The U.S. has fired the latest salvo in its trade war with China, vowing to impose a 25% tariff on another $16 billion worth of Chinese goods starting August 23. U.S. Trade Representative Robert Lighthizer announced on Tuesday that the nearly 300 items targeted are industrial goods such as tractors, plastic tubes and measuring equipment, Business Insider reported. China has responded by vowing to impose an equal tariff of 25% on $16 billion worth of U.S. goods, which include vehicles, fuels, plastic products and recyclables.
The U.S. is turning up the heat as Congress has passed a defense bill designed to restrict Beijing’s economic and military activity, The Wall Street Journal reported. The legislation aims to tighten U.S. national-security reviews of Chinese deals under the Committee on Foreign Investment and revamp export controls governing which U.S. technologies can be sent abroad. Additionally, President Donald Trump has threatened to levy a 25% tariff on an additional $200 billion worth of Chinese imports.
“The increase in the possible rate of the additional duty is intended to provide the administration with additional options to encourage China to change its harmful policies and behavior and adopt policies that will lead to fairer markets and prosperity for all of our citizens,” Lighthizer said in a statement.
Tariffs are working big time. Every country on earth wants to take wealth out of the U.S., always to our detriment. I say, as they come,Tax them. If they don’t want to be taxed, let them make or build the product in the U.S. In either event, it means jobs and great wealth.....— Donald J. Trump (@realDonaldTrump) August 5, 2018
The second round of tariffs comes as no surprise as tensions between the two countries remained high during the recent G-20 summit in Buenos Aires, Argentina. U.S. Treasury Secretary Steven Mnuchin said the U.S. is ready to start talks on trade agreements with China, the EU and the Japanese, but those trading partners must first remove tariffs, non-tariff trade barriers and subsidies. In response, French Finance Minister Bruno Le Maire said the EU wouldn’t hold any talks while the U.S. tariffs are in effect because “we refuse to negotiate with a gun to the head.”
The first round of tariffs went into effect in July, when the U.S. officially levied 25% taxes on $34 billion worth of Chinese goods. Beijing quickly retaliated with tariffs on $34 billion worth of imported U.S. goods. President Trump has pushed for these tariffs as part of an intellectual property investigation of Chinese high technology companies.
The International Monetary Fund (IMF) estimates the conflict between the U.S. and China would cost the world around 0.5% in gross domestic product, based on current measures and “in the worst case scenario.” The U.S. would be harder hit than other countries because a larger share of its exports will be subject to the punitive levies, according to the IMF’s calculations.
Chinese Foreign Minister Wang Yi: Now is era of globalization, not 19th century. What we want to ask is that does US want to impose tariffs on its own companies as 60% of China's exports to US are produced by foreign companies in China, including US multinational companies.— Lijian Zhao 赵立坚 (@zlj517) August 9, 2018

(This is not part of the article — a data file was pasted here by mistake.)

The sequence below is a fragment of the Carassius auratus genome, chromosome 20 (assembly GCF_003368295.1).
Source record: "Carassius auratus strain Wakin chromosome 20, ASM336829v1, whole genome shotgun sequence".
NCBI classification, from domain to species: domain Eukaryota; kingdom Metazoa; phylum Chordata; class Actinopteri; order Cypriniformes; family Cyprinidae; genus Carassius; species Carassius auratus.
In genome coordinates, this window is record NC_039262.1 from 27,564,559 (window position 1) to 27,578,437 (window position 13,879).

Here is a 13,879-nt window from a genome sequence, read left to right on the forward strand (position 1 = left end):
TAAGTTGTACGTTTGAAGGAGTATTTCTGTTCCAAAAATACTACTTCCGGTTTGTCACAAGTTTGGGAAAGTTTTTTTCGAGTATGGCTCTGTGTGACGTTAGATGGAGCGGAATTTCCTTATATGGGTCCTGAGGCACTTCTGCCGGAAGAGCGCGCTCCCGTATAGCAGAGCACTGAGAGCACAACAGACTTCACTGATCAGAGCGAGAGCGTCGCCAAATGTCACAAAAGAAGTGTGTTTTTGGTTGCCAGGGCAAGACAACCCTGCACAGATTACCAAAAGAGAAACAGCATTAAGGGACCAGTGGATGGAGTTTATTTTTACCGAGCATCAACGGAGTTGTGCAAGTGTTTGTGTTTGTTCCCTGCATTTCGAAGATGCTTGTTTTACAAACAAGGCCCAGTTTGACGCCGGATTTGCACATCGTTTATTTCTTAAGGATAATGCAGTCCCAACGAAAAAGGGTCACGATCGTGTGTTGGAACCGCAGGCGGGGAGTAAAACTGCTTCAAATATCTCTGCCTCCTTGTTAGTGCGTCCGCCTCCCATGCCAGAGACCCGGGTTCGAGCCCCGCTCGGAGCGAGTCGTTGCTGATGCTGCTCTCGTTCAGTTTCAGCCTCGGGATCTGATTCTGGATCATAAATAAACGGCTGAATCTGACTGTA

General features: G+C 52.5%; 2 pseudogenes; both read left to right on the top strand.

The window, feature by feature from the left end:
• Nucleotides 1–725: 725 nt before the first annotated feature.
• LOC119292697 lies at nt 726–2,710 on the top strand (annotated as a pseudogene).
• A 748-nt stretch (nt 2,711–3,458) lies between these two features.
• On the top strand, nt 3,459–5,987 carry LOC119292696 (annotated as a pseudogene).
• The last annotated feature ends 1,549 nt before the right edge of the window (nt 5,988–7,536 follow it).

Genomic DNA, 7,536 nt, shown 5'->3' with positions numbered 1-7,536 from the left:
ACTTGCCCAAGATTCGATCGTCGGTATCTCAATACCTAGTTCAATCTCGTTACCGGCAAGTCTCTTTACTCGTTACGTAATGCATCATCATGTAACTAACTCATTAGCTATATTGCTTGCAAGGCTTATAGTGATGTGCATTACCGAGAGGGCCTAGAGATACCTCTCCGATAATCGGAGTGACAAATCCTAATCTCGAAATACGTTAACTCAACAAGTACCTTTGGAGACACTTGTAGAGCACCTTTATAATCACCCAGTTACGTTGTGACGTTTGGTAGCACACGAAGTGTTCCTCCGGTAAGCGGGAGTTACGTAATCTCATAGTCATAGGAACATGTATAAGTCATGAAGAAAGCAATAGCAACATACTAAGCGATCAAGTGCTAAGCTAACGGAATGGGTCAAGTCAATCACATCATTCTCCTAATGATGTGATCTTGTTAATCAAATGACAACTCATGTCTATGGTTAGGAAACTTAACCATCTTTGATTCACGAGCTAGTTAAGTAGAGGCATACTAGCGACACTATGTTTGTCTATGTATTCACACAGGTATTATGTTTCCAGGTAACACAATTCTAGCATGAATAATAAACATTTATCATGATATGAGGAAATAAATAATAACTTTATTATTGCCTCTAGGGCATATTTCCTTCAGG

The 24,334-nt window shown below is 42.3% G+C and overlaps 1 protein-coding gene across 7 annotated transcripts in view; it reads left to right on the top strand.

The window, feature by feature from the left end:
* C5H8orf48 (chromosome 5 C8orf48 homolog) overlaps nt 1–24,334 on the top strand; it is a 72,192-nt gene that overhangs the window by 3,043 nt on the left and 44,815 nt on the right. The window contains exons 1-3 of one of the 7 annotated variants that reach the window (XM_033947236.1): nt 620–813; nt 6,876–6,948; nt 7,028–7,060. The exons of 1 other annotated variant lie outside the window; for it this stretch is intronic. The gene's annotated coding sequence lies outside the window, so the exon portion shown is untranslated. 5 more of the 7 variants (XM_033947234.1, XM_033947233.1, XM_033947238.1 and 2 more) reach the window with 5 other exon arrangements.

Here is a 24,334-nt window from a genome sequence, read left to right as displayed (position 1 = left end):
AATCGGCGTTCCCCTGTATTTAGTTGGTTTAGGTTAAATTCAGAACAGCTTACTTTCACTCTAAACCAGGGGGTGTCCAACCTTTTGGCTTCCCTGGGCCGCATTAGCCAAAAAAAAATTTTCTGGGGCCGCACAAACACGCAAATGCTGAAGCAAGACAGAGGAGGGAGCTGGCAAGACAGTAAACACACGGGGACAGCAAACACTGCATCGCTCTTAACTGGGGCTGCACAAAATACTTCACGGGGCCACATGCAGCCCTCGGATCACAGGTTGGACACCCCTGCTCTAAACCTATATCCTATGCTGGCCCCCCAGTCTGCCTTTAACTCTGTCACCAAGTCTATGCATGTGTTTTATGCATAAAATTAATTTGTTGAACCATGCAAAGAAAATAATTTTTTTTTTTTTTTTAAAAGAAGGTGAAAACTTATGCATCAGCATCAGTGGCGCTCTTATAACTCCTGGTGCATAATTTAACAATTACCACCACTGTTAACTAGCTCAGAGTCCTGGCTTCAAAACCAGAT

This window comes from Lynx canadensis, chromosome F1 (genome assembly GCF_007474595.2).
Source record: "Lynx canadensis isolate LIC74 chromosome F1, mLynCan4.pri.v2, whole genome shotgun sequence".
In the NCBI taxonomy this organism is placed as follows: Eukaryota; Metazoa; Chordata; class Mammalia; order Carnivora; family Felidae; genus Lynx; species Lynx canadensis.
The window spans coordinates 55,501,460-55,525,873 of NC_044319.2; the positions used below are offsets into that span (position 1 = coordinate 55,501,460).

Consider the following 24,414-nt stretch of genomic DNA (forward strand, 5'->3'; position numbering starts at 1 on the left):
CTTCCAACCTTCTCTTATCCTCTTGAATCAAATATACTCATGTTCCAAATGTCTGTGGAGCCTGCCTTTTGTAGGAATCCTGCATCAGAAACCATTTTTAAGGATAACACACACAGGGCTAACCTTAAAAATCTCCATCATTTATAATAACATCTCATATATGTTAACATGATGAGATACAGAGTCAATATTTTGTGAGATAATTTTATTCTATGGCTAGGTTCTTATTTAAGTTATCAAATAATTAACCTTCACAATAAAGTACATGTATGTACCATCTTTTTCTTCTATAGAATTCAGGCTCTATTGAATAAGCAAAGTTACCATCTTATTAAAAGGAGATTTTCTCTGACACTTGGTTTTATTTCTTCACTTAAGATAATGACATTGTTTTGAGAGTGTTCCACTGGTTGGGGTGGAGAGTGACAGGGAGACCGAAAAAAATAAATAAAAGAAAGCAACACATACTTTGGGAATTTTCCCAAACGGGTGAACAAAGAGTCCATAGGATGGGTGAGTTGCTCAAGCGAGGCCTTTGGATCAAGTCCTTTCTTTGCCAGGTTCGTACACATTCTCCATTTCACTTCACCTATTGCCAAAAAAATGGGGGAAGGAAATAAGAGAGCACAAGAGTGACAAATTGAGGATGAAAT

Chinese Spokesman: US decision to levy 25% tariffs on $16b Chinese goods is very unreasonable. US again imposed domestic law over intl law. China has to retaliate to protect its rightful interests & multilateral trading system. China will impose 25% tariffs on $16b U.S. goods.— Lijian Zhao 赵立坚 (@zlj517) August 9, 2018
A prolonged trade war between the U.S. and China could prove challenging for the promotional products market, as prices on Chinese-made imported goods would increase. Industry firms – as well as retailers – would then have to decide whether to take a hit in their margins or pass the added cost on to buyers.
“We’re doing scenario planning,” Jonathan Isaacson, president of Top 40 supplier Gemline (asi/56070), told SGR in the upcoming Supplier State of the Industry. “If you aren’t planning your business, assuming something like this could happen, it could end up being very unpleasant.”
All suppliers are probably having similar conversations, says Paul Lage, president of Top 40 supplier IMAGEN Brands, parent company of Crown Products (asi/47700) and Vitronic (asi/93990). “Tariffs don’t have a significant effect right now – it’s really more about the unknown,” Lage said. “Our industry is subject to what happens in the geopolitical area. We’re starting discussions to answer ‘what ifs’ and to try and figure out what we should do.”
In 2017, a total of $506 billion in goods were imported from China, meaning the tariffs represent over 10% of the total annual value of Chinese imports, noted Joshua White, BAMKO’s (asi/131431) general counsel and senior vice president of strategic partnerships, in a white paper. White and BAMKO Vice President of Operations Max Levavi discussed the tariff proposals and how they’ll impact the promotional products industry in an exclusive podcast with Counselor in March.